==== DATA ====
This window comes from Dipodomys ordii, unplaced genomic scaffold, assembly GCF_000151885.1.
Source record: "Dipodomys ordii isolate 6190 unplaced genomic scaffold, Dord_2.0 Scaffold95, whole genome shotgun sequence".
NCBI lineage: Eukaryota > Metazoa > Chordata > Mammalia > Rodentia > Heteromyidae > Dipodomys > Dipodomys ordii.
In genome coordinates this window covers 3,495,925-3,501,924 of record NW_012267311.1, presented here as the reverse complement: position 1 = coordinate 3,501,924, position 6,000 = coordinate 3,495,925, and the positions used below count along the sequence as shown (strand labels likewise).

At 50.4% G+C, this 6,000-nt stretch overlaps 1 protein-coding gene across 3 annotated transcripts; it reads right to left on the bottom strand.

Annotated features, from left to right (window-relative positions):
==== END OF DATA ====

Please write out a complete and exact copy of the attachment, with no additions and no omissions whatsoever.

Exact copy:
This window comes from Dipodomys ordii, unplaced genomic scaffold, assembly GCF_000151885.1.
Source record: "Dipodomys ordii isolate 6190 unplaced genomic scaffold, Dord_2.0 Scaffold95, whole genome shotgun sequence".
NCBI lineage: Eukaryota > Metazoa > Chordata > Mammalia > Rodentia > Heteromyidae > Dipodomys > Dipodomys ordii.
In genome coordinates this window covers 3,495,925-3,501,924 of record NW_012267311.1, presented here as the reverse complement: position 1 = coordinate 3,501,924, position 6,000 = coordinate 3,495,925, and the positions used below count along the sequence as shown (strand labels likewise).

At 50.4% G+C, this 6,000-nt stretch overlaps 1 protein-coding gene across 3 annotated transcripts; it reads right to left on the bottom strand.

Annotated features, from left to right (window-relative positions):